The 2020 COVID-19 pill has been a tough one to swallow for everyone around the world. Life has changed for many people as it has affected our interactions and the way we live our lives. Fortunately, the need to protect each other through staying indoors has reminded us of one important thing. We live in and form part of a community.
With this, we are reminded that we are responsible for each other, and should take care and consideration in our actions to make sure no harm is caused to people in our community. This requires positive effort to help people that are less fortunate than ourselves.
During this period, we can ask ourselves, how can we give back? For us that are privileged in networks, time, and resources, how can we use these to create a positive impact in someone’s life that may have less support than ourselves?
Consider these pointers to help you decide how you can volunteer your time, your family or children’s time or resources to a cause that needs it more during this challenging year!
If causes drive you, one of the first things you can do is figure out what causes are important to you that require attention.
If you have no idea, ask yourself or members of your family some questions. This can begin with – what communities/persons are most in need right now in Singapore? What is the age range of the person you would like to help? Are there any causes that you have worked with before?
You could also consider what causes are important to you, or have sentimental value to you and your family. Linking personal difficulties, you have had with experiences of communities or causes can clarify what is meaningful to you.
If you are struggling with ideas on which causes to engage with, head to the Giving.Sg website to see a range of causes and organizations listed in Singapore. On here you can see a range of organizations linked to children and youth, families, animal welfare, the elderly, women and girls, the environment and many more.
You may have decided on this before you even decided on a cause – how will you help?
This will ultimately depend on your resources. Usually, these are time, money, network, and other resources – such as things you can donate. Ask yourself some questions – what do you have in abundance or in spare that you could live without? If you do not have money to spare right now, consider other things you can invest. Perhaps volunteer your time, skill, or some of your unused belongings?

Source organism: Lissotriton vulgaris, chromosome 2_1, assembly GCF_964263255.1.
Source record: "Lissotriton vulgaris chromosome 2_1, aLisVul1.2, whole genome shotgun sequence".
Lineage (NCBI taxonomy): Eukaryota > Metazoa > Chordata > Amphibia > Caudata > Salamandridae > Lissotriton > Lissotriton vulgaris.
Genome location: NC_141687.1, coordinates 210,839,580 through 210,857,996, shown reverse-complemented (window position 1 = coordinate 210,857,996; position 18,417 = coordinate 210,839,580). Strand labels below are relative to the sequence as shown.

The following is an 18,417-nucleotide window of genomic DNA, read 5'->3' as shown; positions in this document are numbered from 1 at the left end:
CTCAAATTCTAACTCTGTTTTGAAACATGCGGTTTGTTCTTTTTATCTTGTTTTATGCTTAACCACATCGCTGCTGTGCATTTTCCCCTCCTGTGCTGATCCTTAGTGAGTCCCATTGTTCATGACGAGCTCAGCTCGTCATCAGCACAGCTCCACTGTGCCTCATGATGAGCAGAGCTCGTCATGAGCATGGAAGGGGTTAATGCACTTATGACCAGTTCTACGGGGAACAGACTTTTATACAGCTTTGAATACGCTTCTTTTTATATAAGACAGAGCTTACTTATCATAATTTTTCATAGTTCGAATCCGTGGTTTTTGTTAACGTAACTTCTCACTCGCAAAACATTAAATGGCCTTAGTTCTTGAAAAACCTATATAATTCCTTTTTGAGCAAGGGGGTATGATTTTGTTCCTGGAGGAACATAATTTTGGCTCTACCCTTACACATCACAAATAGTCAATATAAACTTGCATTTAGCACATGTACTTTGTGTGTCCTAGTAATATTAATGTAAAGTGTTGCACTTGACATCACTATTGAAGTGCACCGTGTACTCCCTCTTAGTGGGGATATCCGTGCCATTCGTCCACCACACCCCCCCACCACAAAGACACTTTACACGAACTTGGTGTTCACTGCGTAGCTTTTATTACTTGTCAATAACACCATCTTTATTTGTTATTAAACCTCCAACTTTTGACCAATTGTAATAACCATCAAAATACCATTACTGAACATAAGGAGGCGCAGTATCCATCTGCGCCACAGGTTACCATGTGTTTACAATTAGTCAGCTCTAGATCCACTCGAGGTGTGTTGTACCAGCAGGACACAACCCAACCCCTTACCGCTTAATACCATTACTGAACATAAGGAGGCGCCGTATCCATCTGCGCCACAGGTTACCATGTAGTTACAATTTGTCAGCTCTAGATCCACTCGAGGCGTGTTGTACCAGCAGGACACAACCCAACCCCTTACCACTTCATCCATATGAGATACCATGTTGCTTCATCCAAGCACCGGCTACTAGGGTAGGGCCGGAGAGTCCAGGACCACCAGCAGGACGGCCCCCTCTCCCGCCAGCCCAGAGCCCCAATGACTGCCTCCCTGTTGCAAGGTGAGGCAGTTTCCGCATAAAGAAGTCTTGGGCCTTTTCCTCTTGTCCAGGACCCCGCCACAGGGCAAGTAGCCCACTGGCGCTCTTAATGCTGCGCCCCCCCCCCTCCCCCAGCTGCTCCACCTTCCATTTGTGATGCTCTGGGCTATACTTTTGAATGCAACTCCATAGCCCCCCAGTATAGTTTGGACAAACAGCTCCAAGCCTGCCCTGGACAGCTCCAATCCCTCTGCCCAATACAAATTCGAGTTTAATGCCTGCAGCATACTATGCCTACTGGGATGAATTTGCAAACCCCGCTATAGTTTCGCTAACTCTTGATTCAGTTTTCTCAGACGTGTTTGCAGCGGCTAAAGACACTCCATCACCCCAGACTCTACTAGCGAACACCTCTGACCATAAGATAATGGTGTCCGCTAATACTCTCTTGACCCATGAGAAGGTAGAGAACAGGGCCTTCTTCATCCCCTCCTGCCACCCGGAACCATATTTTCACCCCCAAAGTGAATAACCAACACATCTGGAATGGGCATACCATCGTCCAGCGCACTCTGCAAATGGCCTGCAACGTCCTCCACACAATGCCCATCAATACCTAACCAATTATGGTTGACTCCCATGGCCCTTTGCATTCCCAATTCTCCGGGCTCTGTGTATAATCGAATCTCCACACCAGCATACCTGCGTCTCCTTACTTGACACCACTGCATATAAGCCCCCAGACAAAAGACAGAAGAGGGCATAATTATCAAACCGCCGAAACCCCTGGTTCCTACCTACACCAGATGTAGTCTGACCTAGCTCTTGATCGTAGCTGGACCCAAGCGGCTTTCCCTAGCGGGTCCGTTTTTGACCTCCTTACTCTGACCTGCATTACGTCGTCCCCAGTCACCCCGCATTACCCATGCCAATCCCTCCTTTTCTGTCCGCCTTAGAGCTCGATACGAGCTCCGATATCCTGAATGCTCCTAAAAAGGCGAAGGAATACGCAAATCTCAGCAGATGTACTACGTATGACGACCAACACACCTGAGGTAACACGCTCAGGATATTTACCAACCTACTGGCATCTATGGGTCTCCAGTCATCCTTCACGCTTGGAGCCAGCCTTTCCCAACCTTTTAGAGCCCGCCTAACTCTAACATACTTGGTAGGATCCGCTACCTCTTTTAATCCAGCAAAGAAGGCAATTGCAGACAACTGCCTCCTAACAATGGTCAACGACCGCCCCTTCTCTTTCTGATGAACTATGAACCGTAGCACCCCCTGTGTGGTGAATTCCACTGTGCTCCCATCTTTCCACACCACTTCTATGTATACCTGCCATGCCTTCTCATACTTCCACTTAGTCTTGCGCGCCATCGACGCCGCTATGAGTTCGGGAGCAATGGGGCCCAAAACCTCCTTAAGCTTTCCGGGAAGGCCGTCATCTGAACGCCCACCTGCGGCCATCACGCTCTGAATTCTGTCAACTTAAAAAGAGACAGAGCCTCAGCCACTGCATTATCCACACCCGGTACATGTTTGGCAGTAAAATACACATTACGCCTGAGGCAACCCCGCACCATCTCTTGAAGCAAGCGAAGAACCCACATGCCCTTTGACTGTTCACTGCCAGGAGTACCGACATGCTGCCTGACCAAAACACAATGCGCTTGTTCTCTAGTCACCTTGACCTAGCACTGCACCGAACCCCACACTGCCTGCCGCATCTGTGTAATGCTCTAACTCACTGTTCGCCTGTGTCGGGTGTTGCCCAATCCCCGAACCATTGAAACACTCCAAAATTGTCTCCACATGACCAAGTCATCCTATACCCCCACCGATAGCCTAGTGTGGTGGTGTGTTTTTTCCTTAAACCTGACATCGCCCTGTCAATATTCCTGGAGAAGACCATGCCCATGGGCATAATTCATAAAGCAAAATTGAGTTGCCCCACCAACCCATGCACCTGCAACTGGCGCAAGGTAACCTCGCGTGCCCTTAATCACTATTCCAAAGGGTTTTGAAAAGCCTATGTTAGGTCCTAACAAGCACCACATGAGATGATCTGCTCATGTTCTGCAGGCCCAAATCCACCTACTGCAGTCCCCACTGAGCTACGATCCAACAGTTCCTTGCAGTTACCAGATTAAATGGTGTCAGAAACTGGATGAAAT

If you are thinking of volunteering your time, maybe you could volunteer your time in a food bank or an old resident’s home to brighten up someone’s day? Schedule it in for twice a month and see how it works for you.
If you prefer to support young people, perhaps mentoring vulnerable youth is more interesting for you — or donating milk and diapers for underprivileged youth and families. Check out SSVP, YWCA or the Family Life Society to help households in need.
Think about the neglected clothes, shoes, old electronics, groceries, books, and old toys in your house – donate them to several causes that will put them to good use. Consider the Salvation Army for clothing, Soles4Soles for shoes and Blessings in a Bag for books. This range of items could meet a need for another person or become a new treasure for a young child.
An online search will bring up lists of organisations to volunteer at, including on the Giving. Sg website.
You can also find organisations that receive monetary donations on this website. Justify your contributions by thinking – since you are working from home now and are only making home-made coffees – maybe you could spare the $2.50 you spend every day for one month to a cause you care about? What easy savings are you making that you could re-direct towards someone in need?